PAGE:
Autumnal birthday cake for the autumn of my life....
On the 30th March it was my 30th birthday, and so far it's been an extended one starting with this birthday cake at a rehearsal 4 days beforehand, and a ending with an afternoon drinks party for friends at my house on Easter Monday. In between I've had dinners with family and a very luxurious weekend away in Daylesford, with a lunch at The Lake House and spa treatments daahling! in Hepburn Springs. Still to come is another birthday weekend away with more friends. I like special birthdays! They almost make up for the slight panic you may feel at turning an age where you thought you would be all grown-up, and realising you have a long way to go before that happens.
I didn't want to make another chocolate cake to take for rehearsing friends, so I turned to this one in Nigella's Domestic Goddess: the Autumnal birthday cake. Appropriate as my birthday falls in the first real flush of Melbourne autumn, which is my favourite time of year. The days are warm, clear and sunny, the leaves are turning, the afternoon light is golden and the nights are crisp and I can curl under my doona for the first time in months. Do you like my pseudo-artistic cake decorating efforts with the leaves from our front yard? Hey, I brushed the dirt off first!
The cake is an adaptation of a maple & pecan layer cake cake from the Magnolia Bakery in New York, and it uses 2 full bottles of maple syrup. You know how much that stuff costs? Hell! I might as well make it from GOLD! I nearly reached for the imitation maple-flavoured slop, but slapped myself around the head and reminded myself that I'll only turn 30 once, and if I couldn't buy the good stuff for my good friends then I was a horrible person. At least buy the good stuff for me! Despite the amount of syrup in the cake and the frosting, it wasn't overwhelmingly sweet, although the smell convinced many otherwise. This cake would be a great wasp attractor.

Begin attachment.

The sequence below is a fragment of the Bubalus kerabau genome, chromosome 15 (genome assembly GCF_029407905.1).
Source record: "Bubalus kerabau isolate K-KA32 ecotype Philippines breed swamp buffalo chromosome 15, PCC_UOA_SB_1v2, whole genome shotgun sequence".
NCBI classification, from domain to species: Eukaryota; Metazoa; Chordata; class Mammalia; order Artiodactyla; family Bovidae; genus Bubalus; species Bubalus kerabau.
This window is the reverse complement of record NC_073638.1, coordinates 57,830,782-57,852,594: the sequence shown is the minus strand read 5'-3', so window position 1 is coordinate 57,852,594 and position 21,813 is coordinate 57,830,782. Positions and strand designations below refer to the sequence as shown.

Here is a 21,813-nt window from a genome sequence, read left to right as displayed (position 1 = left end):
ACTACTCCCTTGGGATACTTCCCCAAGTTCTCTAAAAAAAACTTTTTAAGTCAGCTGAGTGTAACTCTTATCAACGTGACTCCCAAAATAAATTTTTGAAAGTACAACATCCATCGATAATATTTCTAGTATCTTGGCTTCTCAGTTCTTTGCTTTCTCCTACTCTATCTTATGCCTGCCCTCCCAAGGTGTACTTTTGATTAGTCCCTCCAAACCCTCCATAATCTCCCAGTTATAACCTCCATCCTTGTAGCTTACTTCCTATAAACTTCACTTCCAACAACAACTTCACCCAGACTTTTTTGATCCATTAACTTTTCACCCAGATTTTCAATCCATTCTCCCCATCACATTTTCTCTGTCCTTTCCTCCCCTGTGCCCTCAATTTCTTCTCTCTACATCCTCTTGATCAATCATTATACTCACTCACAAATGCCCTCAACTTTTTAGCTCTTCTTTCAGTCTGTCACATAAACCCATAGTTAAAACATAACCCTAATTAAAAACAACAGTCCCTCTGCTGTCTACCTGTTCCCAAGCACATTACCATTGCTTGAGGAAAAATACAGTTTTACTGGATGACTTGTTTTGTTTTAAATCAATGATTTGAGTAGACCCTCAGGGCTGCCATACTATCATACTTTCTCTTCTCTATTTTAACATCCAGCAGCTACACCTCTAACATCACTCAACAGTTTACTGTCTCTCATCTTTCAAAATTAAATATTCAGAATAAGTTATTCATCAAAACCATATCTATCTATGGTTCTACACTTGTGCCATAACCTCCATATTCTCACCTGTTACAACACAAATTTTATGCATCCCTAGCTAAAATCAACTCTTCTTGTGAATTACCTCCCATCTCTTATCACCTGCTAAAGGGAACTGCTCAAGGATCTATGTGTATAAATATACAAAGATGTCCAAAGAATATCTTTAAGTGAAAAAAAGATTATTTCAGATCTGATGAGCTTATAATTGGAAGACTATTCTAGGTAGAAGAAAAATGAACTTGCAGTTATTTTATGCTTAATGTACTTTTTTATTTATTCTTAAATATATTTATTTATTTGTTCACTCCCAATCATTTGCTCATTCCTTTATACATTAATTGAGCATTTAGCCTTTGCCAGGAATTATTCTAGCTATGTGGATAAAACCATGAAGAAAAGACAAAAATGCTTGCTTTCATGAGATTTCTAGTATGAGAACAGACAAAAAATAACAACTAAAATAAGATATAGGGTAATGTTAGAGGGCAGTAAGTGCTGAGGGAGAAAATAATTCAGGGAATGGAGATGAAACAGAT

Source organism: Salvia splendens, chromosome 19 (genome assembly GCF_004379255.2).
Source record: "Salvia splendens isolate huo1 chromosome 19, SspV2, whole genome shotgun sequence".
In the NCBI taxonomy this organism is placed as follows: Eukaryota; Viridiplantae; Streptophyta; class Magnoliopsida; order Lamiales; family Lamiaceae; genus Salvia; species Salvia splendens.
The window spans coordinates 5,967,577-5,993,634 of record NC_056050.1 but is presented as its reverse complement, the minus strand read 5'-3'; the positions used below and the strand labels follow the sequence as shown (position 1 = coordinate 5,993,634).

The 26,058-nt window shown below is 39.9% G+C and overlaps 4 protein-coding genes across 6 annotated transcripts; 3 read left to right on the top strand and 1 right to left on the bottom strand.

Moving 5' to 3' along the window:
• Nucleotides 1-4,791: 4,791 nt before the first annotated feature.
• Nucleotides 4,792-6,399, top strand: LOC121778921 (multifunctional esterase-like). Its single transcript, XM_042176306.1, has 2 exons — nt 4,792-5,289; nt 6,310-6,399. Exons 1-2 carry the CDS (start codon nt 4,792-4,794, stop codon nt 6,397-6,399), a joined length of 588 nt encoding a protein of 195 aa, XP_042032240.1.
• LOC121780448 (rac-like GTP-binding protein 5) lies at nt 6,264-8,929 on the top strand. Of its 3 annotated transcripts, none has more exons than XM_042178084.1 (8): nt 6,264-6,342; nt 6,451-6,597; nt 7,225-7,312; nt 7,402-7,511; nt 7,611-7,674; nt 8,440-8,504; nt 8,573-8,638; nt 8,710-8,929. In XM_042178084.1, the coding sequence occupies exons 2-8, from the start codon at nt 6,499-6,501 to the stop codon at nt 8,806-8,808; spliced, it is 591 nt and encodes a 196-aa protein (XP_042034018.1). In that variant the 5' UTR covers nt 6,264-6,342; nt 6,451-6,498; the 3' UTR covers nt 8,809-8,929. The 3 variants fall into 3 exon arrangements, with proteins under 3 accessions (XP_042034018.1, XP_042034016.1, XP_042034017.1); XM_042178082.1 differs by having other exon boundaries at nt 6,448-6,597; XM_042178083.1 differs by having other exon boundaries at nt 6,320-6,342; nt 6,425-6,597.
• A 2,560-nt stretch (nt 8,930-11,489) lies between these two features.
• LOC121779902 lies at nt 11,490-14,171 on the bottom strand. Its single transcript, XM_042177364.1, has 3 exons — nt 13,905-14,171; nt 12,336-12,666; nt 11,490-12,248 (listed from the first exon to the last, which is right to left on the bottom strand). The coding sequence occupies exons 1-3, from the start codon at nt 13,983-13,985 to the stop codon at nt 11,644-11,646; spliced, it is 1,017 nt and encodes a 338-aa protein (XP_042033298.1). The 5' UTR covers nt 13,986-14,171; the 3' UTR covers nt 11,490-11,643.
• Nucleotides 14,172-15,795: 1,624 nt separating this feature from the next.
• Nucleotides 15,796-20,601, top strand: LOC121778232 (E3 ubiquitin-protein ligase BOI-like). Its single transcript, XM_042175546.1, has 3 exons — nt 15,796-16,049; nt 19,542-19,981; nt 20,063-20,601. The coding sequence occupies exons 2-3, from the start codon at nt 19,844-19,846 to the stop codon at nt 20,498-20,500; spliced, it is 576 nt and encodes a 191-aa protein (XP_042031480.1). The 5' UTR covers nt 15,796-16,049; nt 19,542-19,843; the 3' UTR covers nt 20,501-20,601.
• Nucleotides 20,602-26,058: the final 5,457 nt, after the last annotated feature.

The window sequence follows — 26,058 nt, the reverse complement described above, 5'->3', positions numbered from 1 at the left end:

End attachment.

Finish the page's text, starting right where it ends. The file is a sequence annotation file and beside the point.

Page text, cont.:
It's a simple, sponge-like cake batter, flavoured with maple, that is best eaten on the day it's made as it tends towards dryness. It was already heading that way that evening. The frosting is a cooked meringue, with the texture of marshmallow fluff, again flavoured with maple syrup, and quite sticky to touch. The pecans provided a textural contrast that was needed, although I was confused by the amount in the recipe, because the picture in Nigella's book definitely doesn't show it covered in as many as specified! The recipe doesn't instruct this, but I toasted the pecans before chopping them in salted butter, and based on my new knowledge from Ray Capaldi at Fenix about the need for salt in nut-based desserts, I added a hefty pinch of my pink Murray River salt flakes. I liked the taste of salt cutting through the sticky meringue.
A note for next time: it calls for a lot of flour - 1/2 kilo of it, and self-raising flour at that. I don't like the squeaky, chalky mouthfeel of SR flour, especially in those quantities, and again armed with my new knowledge from Ray Capaldi about how flour is a cheap filler, next time I would cut down the amount. Hopefully it would still set, but it's worth a try. It might stop the tendency towards dryness too.
It's rich and filling, and we could only manage small slices, although my brother who really doesn't have a sweet tooth came in late at night and found the large wedge leftover. Heating it up in the microwave (dryness factor) he ate the entire CHUNK, which frankly astounds me. I know he likes maple syrup, but....whoa!
No recipe on my site this time, but I found it on another blog. Enjoy!
Tagged with cake